As politics pull to the right, so does the art world pull to the left. Or at least, our political moment makes it seem so. At Proxyco Gallery on the Lower East Side, the exhibition Transnational, curated by Daniel Garza-Usabiaga, offers a calm counter to the rising nationalism and xenophobia which define our times. Comprised of works by 20th-century artists who are either American and lived in Mexico, or Mexican and lived in the U.S., Transnational presents evidence of how national boundaries are important to artists; not as obstacles or limitations, but instead as opportunities to complicate and excite their practice. The curation by Garza-Usabiaga elevates this narrative; each work in the show is by a different artist, and represents an element of the “transnational character” of their work and practice.
While all the works in Transnational are singular, exceptional pieces, a few stand out from the rest. I would be remiss if I did not mention Jose Clemente Orozco’s Prometheus, an etching after the legendary muralist’s first major U.S. commission at Pomona College in 1930. While the etching is small, it does not diminish the drama of Orozco’s unique shading, nor the impact of the subject’s expression: it seems as if Prometheus knows what the cost of his choice will be, but has resigned himself to it anyway. Seeing an etching like this in such an intimate setting as Proxyco feels somehow like it shouldn’t be permitted, like we’ve stumbled into a private collection. The same could be said for the striking woodcut by Rufino Tamayo, El Leñador. However, while these recognized masters are sure to draw your attention, the show’s strongest moments come from the combination of works by lesser-known artists.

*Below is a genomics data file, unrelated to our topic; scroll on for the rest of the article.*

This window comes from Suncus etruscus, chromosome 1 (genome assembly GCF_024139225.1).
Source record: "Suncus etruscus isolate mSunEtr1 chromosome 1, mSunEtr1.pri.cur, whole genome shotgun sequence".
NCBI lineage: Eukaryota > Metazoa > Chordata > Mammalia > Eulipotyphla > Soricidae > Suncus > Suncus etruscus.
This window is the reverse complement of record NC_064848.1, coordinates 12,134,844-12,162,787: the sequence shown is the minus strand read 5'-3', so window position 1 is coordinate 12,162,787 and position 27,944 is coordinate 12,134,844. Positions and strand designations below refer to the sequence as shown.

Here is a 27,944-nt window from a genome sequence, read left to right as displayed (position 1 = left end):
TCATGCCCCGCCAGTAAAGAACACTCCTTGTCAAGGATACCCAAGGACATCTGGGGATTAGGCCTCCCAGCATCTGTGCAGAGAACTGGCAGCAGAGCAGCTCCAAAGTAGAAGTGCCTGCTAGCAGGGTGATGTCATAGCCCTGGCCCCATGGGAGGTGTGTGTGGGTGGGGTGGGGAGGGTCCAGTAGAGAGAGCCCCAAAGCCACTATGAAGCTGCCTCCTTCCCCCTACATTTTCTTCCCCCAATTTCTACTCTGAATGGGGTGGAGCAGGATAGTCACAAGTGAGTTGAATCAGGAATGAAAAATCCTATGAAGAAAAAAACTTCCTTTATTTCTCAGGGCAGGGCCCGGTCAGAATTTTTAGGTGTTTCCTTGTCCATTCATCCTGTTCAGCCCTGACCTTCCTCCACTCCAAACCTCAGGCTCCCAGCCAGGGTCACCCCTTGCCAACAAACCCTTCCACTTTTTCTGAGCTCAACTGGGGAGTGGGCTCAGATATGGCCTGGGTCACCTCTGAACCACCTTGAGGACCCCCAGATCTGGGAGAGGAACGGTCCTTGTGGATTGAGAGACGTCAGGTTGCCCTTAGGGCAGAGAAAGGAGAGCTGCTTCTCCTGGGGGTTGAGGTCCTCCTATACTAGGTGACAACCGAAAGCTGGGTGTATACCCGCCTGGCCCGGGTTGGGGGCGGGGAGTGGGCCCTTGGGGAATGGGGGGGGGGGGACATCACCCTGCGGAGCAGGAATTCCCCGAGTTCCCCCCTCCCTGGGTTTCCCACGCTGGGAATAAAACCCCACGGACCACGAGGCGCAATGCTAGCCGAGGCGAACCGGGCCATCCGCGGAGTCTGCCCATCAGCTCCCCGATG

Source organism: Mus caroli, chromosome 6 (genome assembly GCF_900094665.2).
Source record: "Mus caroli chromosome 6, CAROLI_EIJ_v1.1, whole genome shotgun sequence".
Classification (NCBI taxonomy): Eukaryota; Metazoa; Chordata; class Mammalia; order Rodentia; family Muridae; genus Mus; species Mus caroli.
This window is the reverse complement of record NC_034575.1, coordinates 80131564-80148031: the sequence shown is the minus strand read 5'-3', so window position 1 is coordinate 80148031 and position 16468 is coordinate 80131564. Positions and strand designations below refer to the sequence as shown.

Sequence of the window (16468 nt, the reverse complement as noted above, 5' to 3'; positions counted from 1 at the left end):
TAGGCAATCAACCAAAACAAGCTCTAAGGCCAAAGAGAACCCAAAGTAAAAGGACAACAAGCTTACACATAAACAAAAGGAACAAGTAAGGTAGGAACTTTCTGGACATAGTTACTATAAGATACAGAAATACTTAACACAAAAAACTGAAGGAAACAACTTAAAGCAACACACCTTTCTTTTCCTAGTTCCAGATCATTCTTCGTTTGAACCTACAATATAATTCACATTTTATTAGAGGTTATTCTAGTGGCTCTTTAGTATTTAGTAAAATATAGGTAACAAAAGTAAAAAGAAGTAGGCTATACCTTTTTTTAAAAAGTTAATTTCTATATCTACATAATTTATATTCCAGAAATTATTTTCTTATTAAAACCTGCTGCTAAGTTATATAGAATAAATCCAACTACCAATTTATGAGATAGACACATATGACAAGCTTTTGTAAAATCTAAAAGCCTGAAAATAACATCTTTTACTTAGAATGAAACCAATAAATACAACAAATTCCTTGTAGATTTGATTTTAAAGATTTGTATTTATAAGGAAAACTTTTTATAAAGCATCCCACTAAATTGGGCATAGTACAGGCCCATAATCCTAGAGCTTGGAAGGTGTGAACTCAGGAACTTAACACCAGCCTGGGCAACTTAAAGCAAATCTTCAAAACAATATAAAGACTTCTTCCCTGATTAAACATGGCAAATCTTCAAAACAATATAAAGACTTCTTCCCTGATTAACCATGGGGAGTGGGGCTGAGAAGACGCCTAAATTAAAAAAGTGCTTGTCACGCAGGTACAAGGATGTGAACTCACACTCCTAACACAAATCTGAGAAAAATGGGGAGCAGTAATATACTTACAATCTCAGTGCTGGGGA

In particular, this author was spellbound by Julio Galán’s Do You Want to Make Love With Me, and its pairing with Jean Charlot’s Carmen and Her Officer. Galán’s work is muted and poignant, belying its large size. Charlot’s is brushy and expressive but contained within an ornate gilded frame. While they were painted over forty years apart, the artworks could have been scenes from the same imaginary world. One can see in both of these paintings the multiple, varied threads of art history as they have been fused together by the vagaries of where and when these artists lived. For Charlot, its Diego Rivera, Pablo O’Higgins, even Orozco. For Galán, its Siqueiros, Kirchner, and Munch. This trend continues throughout Transnational, to great effect.
In sum, this collaboration between Proxyco and Daniel Garza-Usabiaga yields a small but still ambitious exhibition. Instead of making grand claims about politics and culture, Transnational is made up of artworks that suggest intimate, personal vignettes to illustrate its point. Together, they tell a composite tale of porous boundaries and the beauty which comes from freedom of movement. Once you finish with Vida Americana at the Whitney, this critic recommends you stroll across town taking in the fresh spring air of lower Manhattan, and stop in at Proxyco, and treat yourself to something a little more intimate and nuanced at Transnational.